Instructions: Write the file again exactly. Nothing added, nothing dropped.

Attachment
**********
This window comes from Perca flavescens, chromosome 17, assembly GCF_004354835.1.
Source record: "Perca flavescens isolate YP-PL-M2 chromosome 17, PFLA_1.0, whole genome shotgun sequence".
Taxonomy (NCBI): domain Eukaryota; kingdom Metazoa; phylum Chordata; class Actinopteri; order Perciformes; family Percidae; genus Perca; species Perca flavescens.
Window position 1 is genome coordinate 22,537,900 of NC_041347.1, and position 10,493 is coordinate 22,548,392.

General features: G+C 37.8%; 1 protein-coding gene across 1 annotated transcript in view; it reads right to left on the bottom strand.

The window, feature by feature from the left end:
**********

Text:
This window comes from Perca flavescens, chromosome 17, assembly GCF_004354835.1.
Source record: "Perca flavescens isolate YP-PL-M2 chromosome 17, PFLA_1.0, whole genome shotgun sequence".
Taxonomy (NCBI): domain Eukaryota; kingdom Metazoa; phylum Chordata; class Actinopteri; order Perciformes; family Percidae; genus Perca; species Perca flavescens.
Window position 1 is genome coordinate 22,537,900 of NC_041347.1, and position 10,493 is coordinate 22,548,392.

General features: G+C 37.8%; 1 protein-coding gene across 1 annotated transcript in view; it reads right to left on the bottom strand.

The window, feature by feature from the left end: